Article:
There is something remarkable about the Inheritance trilogy, aside from the intricate plot and meticulously built fantasy world. It's the age of the creator. Paolini became a New York Times bestselling author at nineteen when he wrote the first book in the series "Eragon." His home schooling has served him well and his parents deserve a big thumbs-up. In this second installment of the series, Eragon and his dragon, Saphira, travel to the elven city Ellesmera where both must train in the ways of the dragon riders, a group on the brink of extinction. A reign of evil threatens to dominant the region and life as it has existed. Politics and romance lay at the forefront of events, as Eragon comes to grips with his future and the heavy burdens he must bear. Eragon goes through a major transition on his way to maturity, a necessity to survive an overwhelming foe in the finale's epic battle. The story is richly detailed in parts, logically laying down elements of magic and folklore. This weaving of old world history and modern fantasy works well, allowing us to see Paolini's personal grasp of literary elements and how nature works. This is a series worth reading but it is important to begin with the first book in the series. The linear plot unfolds one section at a time, like the layers of an onion, leaving the reader wanting to know more. 2005, Random House Children's Books, Ages 12 up.
—Robyn Gioia
KLIATT
Readers who have been waiting two years for the release of Paolini's second installment in the Inheritance Trilogy will not be disappointed. The story picks up where Eragon left off, at the end of the battle at Farthen Dur. Eragon is now called Shadeslayer, and he has faced a mighty challenge that has changed him forever. After the leadership of the Varden changes hands, Eragon travels on to Ellesmera with Saphira to continue his training as a rider. Among the elves, he learns more about his power and about himself. In the meantime, Carvahall has been attacked. The villagers put up a brave defense, but ultimately they cannot hold out, and Katrina, Roran's betrothed, is kidnapped by the Ra'zac. Roran knows that Carvahall will fall and he asks the villagers to follow him to Surda, where he hopes to discover the whereabouts of the Ra'zac and Katrina. In parallel story lines and groups of alternating chapters, Roran and Eragon move closer to each other, finally meeting as another dragon and rider drop from the sky. As volume two ends, Eragon and Roran join forces to defeat the Empire and avenge the deaths of their loved ones. Paolini's lush writing and close attention to detail make this epic flow effortlessly, leaving readers to wait impatiently again for the third and final book of the trilogy. (Book Two of Inheritance Trilogy). KLIATT Codes: JS*—Exceptional book, recommended for junior and senior high school students. 2005, Random House, Knopf, 684p. illus., Ages 12 to 18.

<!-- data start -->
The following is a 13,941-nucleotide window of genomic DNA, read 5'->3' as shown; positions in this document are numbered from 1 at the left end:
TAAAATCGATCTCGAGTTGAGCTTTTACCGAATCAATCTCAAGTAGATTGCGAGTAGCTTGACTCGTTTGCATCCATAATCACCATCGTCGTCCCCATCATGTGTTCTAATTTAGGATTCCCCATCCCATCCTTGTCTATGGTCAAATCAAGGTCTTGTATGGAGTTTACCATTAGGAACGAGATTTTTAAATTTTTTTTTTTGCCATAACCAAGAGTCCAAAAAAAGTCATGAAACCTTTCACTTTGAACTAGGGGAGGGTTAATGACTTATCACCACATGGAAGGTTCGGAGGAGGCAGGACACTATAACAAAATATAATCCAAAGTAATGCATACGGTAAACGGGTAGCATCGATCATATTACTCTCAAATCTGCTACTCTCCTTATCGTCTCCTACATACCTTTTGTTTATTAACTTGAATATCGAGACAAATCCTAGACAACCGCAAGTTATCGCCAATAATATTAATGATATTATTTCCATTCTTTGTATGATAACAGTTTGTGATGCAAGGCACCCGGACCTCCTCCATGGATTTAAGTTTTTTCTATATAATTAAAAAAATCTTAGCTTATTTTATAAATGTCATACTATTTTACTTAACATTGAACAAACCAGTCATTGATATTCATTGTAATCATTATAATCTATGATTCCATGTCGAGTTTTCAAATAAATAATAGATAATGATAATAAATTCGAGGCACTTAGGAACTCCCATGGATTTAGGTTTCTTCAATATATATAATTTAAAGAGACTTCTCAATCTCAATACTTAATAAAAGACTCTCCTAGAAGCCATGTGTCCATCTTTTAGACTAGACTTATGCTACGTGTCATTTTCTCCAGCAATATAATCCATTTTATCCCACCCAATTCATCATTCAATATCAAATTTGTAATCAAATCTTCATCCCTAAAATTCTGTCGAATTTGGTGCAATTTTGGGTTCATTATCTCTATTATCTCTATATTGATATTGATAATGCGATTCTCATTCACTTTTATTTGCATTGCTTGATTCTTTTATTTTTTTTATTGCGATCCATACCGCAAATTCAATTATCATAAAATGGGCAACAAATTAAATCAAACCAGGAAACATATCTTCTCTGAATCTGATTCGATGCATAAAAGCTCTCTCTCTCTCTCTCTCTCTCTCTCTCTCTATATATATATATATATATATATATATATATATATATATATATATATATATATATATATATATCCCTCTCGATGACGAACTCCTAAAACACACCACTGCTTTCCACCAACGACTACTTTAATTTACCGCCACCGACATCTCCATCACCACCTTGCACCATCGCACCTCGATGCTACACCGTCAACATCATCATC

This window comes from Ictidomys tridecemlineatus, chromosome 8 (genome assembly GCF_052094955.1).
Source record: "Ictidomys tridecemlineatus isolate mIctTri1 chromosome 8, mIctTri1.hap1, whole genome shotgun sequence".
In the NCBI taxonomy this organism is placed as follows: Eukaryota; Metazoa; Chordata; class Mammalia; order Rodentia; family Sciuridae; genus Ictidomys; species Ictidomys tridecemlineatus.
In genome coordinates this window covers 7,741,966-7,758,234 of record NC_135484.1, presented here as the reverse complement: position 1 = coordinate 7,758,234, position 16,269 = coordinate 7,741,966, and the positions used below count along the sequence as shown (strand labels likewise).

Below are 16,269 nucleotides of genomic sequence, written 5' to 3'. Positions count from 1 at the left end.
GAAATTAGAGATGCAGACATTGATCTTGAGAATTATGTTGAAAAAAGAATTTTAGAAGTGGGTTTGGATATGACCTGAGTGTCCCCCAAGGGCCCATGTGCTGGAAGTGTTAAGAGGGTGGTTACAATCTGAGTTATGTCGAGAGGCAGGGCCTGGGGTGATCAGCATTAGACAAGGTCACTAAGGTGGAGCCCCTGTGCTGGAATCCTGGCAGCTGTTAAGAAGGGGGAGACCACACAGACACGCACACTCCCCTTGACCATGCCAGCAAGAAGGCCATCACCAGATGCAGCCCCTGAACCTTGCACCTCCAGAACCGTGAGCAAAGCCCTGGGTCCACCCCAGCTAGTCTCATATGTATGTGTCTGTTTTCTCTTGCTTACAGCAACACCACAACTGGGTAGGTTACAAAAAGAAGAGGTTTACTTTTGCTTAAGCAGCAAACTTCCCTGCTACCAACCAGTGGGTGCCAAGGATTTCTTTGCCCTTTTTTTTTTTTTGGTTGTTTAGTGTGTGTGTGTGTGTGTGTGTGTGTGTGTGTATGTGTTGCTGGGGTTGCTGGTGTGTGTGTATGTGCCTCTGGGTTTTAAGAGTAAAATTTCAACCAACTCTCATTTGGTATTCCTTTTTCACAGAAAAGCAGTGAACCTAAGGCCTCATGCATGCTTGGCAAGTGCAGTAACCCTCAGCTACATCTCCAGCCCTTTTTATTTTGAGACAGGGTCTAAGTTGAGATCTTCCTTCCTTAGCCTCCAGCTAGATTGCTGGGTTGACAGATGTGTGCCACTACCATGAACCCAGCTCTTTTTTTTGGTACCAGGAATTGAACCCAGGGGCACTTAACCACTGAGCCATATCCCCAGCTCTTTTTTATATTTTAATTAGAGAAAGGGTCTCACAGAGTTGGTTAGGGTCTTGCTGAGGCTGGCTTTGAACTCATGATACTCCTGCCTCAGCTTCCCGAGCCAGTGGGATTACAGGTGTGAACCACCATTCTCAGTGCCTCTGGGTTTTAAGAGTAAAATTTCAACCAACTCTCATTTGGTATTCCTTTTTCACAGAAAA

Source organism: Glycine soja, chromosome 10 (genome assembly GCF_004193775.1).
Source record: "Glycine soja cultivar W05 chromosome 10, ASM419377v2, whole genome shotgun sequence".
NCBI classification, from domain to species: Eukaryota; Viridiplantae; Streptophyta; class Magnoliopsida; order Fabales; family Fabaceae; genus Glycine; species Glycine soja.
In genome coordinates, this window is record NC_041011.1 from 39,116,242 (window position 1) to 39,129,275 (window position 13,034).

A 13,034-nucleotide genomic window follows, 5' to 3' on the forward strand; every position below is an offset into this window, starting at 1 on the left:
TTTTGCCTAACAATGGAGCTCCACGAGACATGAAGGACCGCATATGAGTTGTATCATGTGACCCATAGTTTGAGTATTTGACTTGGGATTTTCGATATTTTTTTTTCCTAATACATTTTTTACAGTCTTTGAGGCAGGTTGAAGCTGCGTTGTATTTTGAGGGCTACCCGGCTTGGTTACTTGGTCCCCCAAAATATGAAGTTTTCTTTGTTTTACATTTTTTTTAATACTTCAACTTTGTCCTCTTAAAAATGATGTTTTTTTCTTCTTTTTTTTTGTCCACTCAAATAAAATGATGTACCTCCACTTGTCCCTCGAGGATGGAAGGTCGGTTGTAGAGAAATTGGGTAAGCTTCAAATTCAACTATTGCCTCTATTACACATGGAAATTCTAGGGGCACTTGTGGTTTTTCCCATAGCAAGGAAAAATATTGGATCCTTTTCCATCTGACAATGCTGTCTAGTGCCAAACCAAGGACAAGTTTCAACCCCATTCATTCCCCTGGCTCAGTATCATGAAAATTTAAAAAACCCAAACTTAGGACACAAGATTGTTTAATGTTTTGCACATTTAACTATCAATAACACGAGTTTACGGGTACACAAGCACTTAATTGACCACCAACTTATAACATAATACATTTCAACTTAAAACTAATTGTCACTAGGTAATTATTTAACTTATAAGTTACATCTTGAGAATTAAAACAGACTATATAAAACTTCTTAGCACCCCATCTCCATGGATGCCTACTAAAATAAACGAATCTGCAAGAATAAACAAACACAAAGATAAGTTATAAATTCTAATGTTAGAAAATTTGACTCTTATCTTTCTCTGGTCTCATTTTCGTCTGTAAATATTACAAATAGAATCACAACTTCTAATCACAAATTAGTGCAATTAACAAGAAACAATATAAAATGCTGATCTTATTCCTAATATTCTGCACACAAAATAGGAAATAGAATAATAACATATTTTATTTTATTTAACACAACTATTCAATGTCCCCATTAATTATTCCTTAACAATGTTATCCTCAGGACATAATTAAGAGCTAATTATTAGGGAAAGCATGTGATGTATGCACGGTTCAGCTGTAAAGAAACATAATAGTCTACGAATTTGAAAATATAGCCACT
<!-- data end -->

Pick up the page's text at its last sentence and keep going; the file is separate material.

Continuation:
—Michele Winship
KLIATT - Michele Winship
To quote the review of the hardcover in KLIATT, September 2005: The story picks up where Eragon left off, at the end of the battle at Farthen Dur. Eragon is now called Shadeslayer, and he has faced a mighty challenge that has changed him forever. After the leadership of the Varden changes hands, Eragon travels on to Ellesmera with Saphira to continue his training as a rider. Among the elves, he learns more about his power and about himself. In the meantime, Carvahall has been attacked. The villagers put up a brave defense, but ultimately they cannot hold out, and Katrina, Roran's betrothed, is kidnapped by the Ra'zac. Roran knows that Carvahall will fall and he asks the villagers to follow him to Surda, where he hopes to discover the whereabouts of the Ra'zac and Katrina. In parallel story lines and groups of alternating chapters, Roran and Eragon move closer to each other, finally meeting as another dragon and rider drop from the sky. As volume two ends, Eragon and Roran join forces to defeat the Empire and avenge the deaths of their loved ones. Paolini's lush writing and close attention to detail make this epic flow effortlessly.
School Library Journal